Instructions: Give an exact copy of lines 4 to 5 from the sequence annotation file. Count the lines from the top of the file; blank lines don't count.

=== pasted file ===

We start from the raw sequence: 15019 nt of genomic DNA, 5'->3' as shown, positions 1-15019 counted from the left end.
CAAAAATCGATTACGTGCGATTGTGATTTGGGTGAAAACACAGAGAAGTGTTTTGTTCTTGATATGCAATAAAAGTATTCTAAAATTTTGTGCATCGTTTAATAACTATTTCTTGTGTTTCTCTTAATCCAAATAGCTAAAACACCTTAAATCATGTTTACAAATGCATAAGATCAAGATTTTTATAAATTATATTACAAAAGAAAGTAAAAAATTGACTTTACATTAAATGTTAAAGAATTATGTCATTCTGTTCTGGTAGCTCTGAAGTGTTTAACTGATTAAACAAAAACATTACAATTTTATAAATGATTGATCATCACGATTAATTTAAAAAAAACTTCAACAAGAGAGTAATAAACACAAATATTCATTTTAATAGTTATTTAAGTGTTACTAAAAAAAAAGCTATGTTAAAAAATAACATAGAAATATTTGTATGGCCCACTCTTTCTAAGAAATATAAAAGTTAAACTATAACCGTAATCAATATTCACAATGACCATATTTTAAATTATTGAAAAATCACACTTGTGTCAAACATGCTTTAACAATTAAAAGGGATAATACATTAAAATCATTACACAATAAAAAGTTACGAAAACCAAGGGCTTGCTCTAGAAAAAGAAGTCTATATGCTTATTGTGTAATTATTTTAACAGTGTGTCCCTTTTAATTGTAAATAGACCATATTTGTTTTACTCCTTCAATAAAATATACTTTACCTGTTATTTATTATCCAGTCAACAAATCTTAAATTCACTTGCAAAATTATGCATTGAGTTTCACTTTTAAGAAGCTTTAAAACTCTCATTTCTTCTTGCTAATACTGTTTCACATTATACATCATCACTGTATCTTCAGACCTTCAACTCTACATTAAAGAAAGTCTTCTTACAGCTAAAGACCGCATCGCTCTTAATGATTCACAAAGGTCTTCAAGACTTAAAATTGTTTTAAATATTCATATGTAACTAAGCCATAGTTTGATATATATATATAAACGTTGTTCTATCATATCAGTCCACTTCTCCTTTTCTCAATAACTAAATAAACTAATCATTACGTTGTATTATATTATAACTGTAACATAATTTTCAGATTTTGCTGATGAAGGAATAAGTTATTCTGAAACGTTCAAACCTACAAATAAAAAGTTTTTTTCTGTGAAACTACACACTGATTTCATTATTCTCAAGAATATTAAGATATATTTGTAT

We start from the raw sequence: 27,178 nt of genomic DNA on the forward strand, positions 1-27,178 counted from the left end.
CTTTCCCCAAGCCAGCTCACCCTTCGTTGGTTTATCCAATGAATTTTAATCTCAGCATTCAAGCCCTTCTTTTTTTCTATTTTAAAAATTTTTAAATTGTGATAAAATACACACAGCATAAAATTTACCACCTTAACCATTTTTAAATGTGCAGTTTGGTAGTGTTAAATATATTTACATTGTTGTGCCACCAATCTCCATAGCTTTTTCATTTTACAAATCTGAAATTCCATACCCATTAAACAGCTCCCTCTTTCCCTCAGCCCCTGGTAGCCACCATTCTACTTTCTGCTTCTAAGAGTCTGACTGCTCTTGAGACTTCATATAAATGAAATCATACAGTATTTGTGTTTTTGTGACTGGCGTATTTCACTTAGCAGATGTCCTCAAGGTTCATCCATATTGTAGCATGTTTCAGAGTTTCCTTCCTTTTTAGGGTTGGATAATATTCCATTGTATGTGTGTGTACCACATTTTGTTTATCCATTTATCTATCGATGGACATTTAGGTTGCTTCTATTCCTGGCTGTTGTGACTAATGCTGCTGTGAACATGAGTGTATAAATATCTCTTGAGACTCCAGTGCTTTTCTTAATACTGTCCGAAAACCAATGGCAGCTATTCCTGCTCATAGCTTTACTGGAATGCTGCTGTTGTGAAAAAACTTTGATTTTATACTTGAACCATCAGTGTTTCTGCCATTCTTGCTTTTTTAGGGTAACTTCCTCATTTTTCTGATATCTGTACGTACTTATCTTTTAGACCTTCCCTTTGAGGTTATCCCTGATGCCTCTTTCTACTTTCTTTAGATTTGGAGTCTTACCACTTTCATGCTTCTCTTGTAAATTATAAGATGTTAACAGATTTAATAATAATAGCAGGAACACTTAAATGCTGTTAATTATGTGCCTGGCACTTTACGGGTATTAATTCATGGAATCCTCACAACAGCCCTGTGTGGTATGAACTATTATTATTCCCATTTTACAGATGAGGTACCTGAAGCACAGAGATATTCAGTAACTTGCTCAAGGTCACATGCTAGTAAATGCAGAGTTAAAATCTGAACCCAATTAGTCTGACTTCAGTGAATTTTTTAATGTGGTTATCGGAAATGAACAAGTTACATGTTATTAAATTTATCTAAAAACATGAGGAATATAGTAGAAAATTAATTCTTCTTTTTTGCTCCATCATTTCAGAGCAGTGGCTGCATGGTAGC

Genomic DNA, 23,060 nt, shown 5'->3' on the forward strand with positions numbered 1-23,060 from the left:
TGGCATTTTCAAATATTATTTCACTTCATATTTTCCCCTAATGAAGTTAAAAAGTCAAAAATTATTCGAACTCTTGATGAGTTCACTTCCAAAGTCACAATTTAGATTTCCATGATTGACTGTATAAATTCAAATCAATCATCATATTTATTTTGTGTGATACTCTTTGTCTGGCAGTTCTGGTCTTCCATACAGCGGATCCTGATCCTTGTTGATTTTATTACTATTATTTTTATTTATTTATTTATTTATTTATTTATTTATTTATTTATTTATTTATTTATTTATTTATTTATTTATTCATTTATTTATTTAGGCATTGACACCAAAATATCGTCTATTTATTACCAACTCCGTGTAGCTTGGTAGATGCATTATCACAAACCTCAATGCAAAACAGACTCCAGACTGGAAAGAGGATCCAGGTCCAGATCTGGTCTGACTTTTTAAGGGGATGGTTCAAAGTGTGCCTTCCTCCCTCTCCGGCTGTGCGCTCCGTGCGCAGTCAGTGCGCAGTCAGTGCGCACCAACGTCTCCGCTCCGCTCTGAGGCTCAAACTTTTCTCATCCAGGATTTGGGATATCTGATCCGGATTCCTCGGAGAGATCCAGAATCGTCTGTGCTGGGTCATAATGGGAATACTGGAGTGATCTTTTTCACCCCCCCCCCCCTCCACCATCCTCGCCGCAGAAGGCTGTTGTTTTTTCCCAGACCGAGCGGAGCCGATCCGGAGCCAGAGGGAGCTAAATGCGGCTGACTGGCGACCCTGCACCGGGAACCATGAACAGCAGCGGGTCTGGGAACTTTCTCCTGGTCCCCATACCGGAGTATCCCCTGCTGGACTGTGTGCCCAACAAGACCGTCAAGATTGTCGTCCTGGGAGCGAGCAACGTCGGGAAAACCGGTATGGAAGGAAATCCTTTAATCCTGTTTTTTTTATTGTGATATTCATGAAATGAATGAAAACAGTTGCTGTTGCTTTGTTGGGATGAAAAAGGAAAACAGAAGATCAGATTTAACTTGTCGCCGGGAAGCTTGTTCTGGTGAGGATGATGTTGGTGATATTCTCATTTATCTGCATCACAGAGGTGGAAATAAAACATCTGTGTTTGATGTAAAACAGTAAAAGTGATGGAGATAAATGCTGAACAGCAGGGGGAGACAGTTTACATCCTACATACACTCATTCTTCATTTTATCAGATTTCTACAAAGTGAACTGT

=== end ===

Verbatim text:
CTTTCCCCAAGCCAGCTCACCCTTCGTTGGTTTATCCAATGAATTTTAATCTCAGCATTCAAGCCCTTCTTTTTTTCTATTTTAAAAATTTTTAAATTGTGATAAAATACACACAGCATAAAATTTACCACCTTAACCATTTTTAAATGTGCAGTTTGGTAGTGTTAAATATATTTACATTGTTGTGCCACCAATCTCCATAGCTTTTTCATTTTACAAATCTGAAATTCCATACCCATTAAACAGCTCCCTCTTTCCCTCAGCCCCTGGTAGCCACCATTCTACTTTCTGCTTCTAAGAGTCTGACTGCTCTTGAGACTTCATATAAATGAAATCATACAGTATTTGTGTTTTTGTGACTGGCGTATTTCACTTAGCAGATGTCCTCAAGGTTCATCCATATTGTAGCATGTTTCAGAGTTTCCTTCCTTTTTAGGGTTGGATAATATTCCATTGTATGTGTGTGTACCACATTTTGTTTATCCATTTATCTATCGATGGACATTTAGGTTGCTTCTATTCCTGGCTGTTGTGACTAATGCTGCTGTGAACATGAGTGTATAAATATCTCTTGAGACTCCAGTGCTTTTCTTAATACTGTCCGAAAACCAATGGCAGCTATTCCTGCTCATAGCTTTACTGGAATGCTGCTGTTGTGAAAAAACTTTGATTTTATACTTGAACCATCAGTGTTTCTGCCATTCTTGCTTTTTTAGGGTAACTTCCTCATTTTTCTGATATCTGTACGTACTTATCTTTTAGACCTTCCCTTTGAGGTTATCCCTGATGCCTCTTTCTACTTTCTTTAGATTTGGAGTCTTACCACTTTCATGCTTCTCTTGTAAATTATAAGATGTTAACAGATTTAATAATAATAGCAGGAACACTTAAATGCTGTTAATTATGTGCCTGGCACTTTACGGGTATTAATTCATGGAATCCTCACAACAGCCCTGTGTGGTATGAACTATTATTATTCCCATTTTACAGATGAGGTACCTGAAGCACAGAGATATTCAGTAACTTGCTCAAGGTCACATGCTAGTAAATGCAGAGTTAAAATCTGAACCCAATTAGTCTGACTTCAGTGAATTTTTTAATGTGGTTATCGGAAATGAACAAGTTACATGTTATTAAATTTATCTAAAAACATGAGGAATATAGTAGAAAATTAATTCTTCTTTTTTGCTCCATCATTTCAGAGCAGTGGCTGCATGGTAGC

Genomic DNA, 23,060 nt, shown 5'->3' on the forward strand with positions numbered 1-23,060 from the left: